A review copy of the game was provided to Real Game Media, courtesy of PopAgenda
Since I first heard about The Messenger, an indie game from Quebec which I first saw at the Nintendo ‘Nindies Showcase’ last March, I really wanted to play this game. I was able to try it at Montreal ComicCon last July, and I was sold. I knew the game would be a huge hit. Now that I have played, and finished it, I can confirm with this official The Messenger review that this game is one of the best games of the year.
The game follows the story of a ninja who’s part of a little village wrapped up in the sharing of myths and legends. The biggest one of which is about the arrival of the ‘Western Hero’, who will help the village when demons come to upset the current peace. When this situation inevitably occurs though, the hero arrives, but too late. Almost everyone gets killed except you, and you are given the mission to go deliver a scroll to a group of three sages on top of a mountain, so it can be used to repel the evil forces and break the curse coming from the demons.
The story bits are delivered mostly through in-game conversations between yourself and the NPCs that you meet during your adventures. There are some cinematic scenes, but they are not CGI videos: they are presented through images (sometimes static, sometimes moving) with captions below them, not unlike the JRPGs of the NES/SNES era. This fits perfectly with the graphics and gameplay styles of the game (which will be discussed in the graphics/soundtrack section).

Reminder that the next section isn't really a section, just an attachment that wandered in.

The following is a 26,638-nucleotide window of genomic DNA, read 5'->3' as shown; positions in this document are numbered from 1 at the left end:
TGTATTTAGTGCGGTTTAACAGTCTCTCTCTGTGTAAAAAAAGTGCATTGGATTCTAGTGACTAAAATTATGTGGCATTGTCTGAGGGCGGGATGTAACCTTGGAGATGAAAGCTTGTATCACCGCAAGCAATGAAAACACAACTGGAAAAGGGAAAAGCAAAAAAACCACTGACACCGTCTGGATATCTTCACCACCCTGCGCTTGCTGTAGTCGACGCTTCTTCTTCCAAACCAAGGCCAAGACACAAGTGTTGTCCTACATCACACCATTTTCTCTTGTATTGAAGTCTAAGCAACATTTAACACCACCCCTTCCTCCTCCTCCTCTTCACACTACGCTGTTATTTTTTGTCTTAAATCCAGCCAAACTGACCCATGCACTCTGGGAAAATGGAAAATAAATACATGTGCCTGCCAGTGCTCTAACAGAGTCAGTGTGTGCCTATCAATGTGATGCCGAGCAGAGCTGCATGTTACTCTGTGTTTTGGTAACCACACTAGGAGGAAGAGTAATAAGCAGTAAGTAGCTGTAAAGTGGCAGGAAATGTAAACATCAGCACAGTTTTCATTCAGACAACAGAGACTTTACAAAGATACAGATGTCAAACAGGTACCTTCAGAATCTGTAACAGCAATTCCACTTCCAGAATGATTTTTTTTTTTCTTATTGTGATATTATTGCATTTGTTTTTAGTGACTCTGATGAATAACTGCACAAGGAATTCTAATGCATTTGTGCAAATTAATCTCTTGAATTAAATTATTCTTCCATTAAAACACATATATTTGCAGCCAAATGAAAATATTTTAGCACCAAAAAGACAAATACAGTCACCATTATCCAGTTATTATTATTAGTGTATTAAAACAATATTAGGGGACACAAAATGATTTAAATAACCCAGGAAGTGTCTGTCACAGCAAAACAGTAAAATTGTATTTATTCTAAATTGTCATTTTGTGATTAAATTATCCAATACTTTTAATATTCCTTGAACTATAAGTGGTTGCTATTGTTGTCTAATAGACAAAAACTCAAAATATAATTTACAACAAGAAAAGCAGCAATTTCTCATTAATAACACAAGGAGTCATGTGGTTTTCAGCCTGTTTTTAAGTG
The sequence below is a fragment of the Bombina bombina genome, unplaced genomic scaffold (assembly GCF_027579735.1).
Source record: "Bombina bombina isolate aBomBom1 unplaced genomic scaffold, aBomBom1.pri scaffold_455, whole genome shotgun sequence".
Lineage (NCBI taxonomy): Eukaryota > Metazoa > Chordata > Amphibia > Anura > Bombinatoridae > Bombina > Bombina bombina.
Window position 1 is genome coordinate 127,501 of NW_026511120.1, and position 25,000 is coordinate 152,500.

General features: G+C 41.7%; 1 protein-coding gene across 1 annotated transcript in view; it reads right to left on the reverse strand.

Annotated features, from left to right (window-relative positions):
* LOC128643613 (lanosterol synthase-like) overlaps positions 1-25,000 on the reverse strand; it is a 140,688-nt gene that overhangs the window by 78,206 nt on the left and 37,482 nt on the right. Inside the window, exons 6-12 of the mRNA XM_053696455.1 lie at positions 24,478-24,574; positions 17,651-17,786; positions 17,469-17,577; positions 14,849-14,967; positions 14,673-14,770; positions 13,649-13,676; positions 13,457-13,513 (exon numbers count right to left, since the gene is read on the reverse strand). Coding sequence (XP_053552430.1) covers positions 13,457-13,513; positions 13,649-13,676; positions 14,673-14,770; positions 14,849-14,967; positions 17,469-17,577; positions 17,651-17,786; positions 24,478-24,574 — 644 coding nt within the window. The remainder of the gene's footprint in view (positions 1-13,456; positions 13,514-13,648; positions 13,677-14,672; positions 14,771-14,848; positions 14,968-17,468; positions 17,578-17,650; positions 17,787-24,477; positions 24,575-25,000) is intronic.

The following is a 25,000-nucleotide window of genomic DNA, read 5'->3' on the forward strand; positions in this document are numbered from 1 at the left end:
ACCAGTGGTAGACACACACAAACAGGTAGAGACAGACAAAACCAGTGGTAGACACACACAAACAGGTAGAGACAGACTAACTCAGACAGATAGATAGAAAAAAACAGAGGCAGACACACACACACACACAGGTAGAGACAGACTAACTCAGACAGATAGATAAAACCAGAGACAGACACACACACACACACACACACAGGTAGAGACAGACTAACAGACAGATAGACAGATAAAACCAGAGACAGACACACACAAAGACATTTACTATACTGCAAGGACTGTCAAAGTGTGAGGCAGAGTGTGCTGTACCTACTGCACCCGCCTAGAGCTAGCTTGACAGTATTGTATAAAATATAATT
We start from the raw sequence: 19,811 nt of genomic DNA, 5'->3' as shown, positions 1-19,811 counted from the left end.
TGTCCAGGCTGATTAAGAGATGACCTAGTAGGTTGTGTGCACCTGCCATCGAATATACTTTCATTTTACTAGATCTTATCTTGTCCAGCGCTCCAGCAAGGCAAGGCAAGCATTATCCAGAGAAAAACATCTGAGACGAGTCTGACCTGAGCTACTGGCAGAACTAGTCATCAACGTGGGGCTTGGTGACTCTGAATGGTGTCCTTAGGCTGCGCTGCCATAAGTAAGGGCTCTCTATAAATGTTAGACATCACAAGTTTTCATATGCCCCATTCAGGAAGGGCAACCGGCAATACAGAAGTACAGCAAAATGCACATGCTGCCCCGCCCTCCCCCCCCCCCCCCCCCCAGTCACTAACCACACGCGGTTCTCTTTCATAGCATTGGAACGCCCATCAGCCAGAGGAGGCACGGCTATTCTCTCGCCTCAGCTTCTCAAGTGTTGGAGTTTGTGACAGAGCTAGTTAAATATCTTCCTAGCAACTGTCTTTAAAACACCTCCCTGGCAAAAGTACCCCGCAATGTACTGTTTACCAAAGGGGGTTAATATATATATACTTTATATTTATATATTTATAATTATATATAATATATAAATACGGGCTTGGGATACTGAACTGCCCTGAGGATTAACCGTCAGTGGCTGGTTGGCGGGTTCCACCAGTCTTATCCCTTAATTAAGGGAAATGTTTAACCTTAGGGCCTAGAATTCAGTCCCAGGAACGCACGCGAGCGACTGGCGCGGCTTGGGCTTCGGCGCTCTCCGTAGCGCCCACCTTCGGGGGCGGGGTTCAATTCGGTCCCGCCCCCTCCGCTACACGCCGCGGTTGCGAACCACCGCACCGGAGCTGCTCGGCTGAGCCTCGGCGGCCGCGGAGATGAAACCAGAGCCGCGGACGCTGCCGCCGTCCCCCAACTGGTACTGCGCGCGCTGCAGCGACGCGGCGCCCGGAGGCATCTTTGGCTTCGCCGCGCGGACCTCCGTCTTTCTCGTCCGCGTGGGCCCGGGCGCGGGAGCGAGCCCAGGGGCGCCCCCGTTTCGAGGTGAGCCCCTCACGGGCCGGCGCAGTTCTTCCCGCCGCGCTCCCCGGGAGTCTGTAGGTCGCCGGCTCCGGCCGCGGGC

One of the most important things regarding the story element of the game is interacting with the Shopkeeper. This NPC is the one responsible for acquiring skills during your game time (further details in the gameplay section). One of the interactions possible with the character is “Chat”. When you do, you can get information about the world, possible enemies, hearing random stories, etc. It is a lot of fun to read those because the writing is well done and very funny. There will be allusions to stereotypes linked to videogames, witty comments between the hero and the NPC, retro-gaming name drops, etc. Even though there is no voice acting in the game, it was never monotonous.
Let’s get ready for some action!
The most surprising thing about The Messenger is the fact that, in a way, there are two games in one. In the beginning, it starts as an 8-bit looking action platformer, not unlike the Ninja Gaiden games from the NES. The platforming is tight, and the controls are very responsive, which it really should with this type of game. A quick word of warning for Switch players: playing the game in portable mode (with Joy-Con controllers) is not the best way to experience this game. I had a lot more enjoyment in either tabletop or dock mode using a Pro controller. The precision of the controller made my experience a lot more enjoyable.